'Get the dislike button!' 'OMG this girl KILLED herself after her dad posted on her wall!'
What do these comments have in common? They are two of the scams we see making the rounds on Facebook in an attempt to get you to click on and install a bad application.
The Facebook con popping up everywhere this week is the 'total profile views' ruse. It's another version of the 'See who viewed your profile' trick that makes its way around the social network and plays to the user's ego and desire for information about who is checking out their Facebook page.
Unfortunately, as is the typically the case with these scam applications, allowing the application to access your profile will only lead you to a fraudulent survey which earns a commission for the spammer. Not only will you be left still wanting to know who is visiting your profile, you've also just shared your information with the shady character who developed the fake application. Does that make you uncomfortable? It should, say security professionals.
The process of developing applications on Facebook still needs a lot of improvement, according to security and privacy advocates. In fact, earlier this month, Facebook decided to temporarily disable a controversial feature that allowed application developers and third party web sites to access the mobile phone numbers and addresses of certain users.
The feature had sparked criticism among privacy and security advocates who cautioned the ability to gather such personal details from users opened up more doors for potential abuse, such SMS spamming, or possibly even identity theft.
In a recent report, security firm Sophos noted Facebook has a major problem in the form of its app system.
"Any user can create an application, with a wide range of powers to interact with data stored on user pages and cross-site messaging systems, and these applications, like survey scams, can then be installed and run on any users' page."
In its statement, however, Facebook responded to the Sophos report, stating: "We have built extensive controls into the product, so that now when you add an application it only gets access to very limited data and the user must approve each additional type of data," said Facebook.
"We make sure that we act swiftly to remove/sanction potentially bad applications before they gain access to data, and involve law enforcement and file civil actions if there is a problem."
Is that enough? Many security experts say no. Here are four tips from two security and privacy advocates on improving the Facebook application development process to make it safer for users.
Walled Garden approach
In its report, Sophos recommends a "walled garden" approach, a strategy that Apple uses in its app store.
"This refers to a closed or exclusive set of information services provided for users, in contrast to allowing open access to applications and content," the report states.
"This is the way the Apple App Store operates, with applications requiring official approval before they can be uploaded to the site and shared with other users. It has proven effective in protecting users from maliciously crafted applications. Facebook users responding to a (legitimate) survey also approve of this approach. "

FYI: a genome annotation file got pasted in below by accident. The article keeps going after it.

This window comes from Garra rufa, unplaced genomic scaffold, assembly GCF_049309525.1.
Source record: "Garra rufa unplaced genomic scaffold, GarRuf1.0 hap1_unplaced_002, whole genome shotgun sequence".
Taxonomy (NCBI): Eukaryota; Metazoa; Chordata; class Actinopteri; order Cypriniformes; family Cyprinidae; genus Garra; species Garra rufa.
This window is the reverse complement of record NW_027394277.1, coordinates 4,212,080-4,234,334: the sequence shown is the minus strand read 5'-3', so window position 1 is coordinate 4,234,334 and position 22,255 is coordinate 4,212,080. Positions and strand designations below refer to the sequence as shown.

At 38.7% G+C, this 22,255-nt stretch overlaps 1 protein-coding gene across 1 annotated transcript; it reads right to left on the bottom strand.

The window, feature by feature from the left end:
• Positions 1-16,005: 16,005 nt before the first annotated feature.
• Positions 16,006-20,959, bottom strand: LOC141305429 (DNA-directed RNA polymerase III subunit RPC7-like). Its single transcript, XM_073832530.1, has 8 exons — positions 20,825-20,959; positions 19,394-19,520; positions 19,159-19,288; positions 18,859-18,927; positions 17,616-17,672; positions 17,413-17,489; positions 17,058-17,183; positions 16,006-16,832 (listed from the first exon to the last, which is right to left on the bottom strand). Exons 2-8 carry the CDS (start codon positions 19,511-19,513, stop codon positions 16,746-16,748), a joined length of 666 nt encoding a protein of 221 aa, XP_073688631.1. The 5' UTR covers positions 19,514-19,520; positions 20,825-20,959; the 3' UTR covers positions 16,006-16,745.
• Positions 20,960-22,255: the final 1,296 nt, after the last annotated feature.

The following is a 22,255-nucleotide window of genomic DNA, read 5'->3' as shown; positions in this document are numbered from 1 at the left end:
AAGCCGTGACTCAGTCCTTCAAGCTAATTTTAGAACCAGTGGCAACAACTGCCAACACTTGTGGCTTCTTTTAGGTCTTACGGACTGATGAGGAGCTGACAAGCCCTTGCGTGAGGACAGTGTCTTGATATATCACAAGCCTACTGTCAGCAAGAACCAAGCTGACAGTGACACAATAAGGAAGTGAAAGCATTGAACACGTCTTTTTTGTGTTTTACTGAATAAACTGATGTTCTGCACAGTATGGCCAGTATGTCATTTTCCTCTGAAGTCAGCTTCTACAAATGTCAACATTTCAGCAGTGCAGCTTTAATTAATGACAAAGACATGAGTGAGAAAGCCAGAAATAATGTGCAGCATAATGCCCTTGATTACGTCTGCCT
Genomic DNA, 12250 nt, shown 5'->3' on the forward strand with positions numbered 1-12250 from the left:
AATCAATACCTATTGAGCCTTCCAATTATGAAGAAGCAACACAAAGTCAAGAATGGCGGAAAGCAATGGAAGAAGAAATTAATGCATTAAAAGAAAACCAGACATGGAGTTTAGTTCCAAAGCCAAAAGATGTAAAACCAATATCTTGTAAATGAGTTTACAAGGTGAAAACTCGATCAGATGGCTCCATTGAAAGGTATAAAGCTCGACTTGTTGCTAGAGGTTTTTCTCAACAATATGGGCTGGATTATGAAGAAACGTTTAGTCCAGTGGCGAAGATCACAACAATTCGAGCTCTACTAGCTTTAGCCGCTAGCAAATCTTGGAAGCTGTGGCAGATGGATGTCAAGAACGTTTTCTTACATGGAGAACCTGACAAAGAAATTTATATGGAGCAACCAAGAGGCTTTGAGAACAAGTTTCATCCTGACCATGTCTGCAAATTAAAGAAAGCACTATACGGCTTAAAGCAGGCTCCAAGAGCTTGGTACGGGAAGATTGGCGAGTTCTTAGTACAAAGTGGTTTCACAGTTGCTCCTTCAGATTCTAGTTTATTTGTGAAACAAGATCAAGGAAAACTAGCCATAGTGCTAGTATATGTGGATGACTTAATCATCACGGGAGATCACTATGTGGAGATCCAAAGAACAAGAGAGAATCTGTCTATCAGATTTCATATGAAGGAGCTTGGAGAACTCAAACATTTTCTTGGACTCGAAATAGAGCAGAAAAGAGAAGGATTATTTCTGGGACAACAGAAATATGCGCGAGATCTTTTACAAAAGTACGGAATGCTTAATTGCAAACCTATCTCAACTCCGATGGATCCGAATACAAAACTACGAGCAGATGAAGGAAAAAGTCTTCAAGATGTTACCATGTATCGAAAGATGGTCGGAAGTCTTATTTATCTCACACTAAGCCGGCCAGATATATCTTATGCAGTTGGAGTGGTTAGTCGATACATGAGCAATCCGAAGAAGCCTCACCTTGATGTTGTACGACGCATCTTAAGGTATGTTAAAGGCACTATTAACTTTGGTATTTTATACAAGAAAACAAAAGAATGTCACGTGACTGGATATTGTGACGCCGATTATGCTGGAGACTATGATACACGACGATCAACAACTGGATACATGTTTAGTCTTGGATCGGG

Bethan Cantrell, Senior Privacy Consultant for DLI Design Laboratory, agrees.
"Who is the app developer?" said Cantrell "Their account is verified with a mobile phone number or a credit card, sure, but do they have any felony convictions for fraud? Are they a bright sixteen year old with a lot of free time and little to no interest in the correct storage and usage of customer data? "
Give users more control
Another option, according to Sophos, would be to give those users with security concerns the option to secure their own page, allowing only vetted applications to run.
"This second approach would only protect the more aware and cautious of users, who may be less likely to fall for the scammers social engineering tricks anyway," said Sophos in its report. "It wouldn't do much to reduce the spam flooding from less secure users, and a full spectrum control system is preferable."
Of course, notes the report, even official vetted and approved applications can't be entirely trusted, with the occasional slip allowing applications that harvest user data to make it onto the verified lists.
A rating system
Cantrell suggests the ability to rate app developers, so users can see their reputation on the same screen where app permissions are granted. In other words, before you grant access to an application, the rating system would let you know how that developer ranks, whether they have a previous history, and any infractions they may have from their past.
"Ebay offers reputation information on the seller of a five pound book, shouldn't we have something similar for our private information?" asks Cantrell.
Require an auditable privacy statement
"Most app developers may just want to share their cool quiz or game, but does the app developer have the sophistication to understand what kind of overhead goes along with storing that kind and quantity of sensitive information?" said Cantrell. "Do they understand data security and how to implement it?"
An auditable privacy statement, for which Facebook officials require developers to verify that they are able to maintain data security and follow privacy laws, would go a long way, she said.
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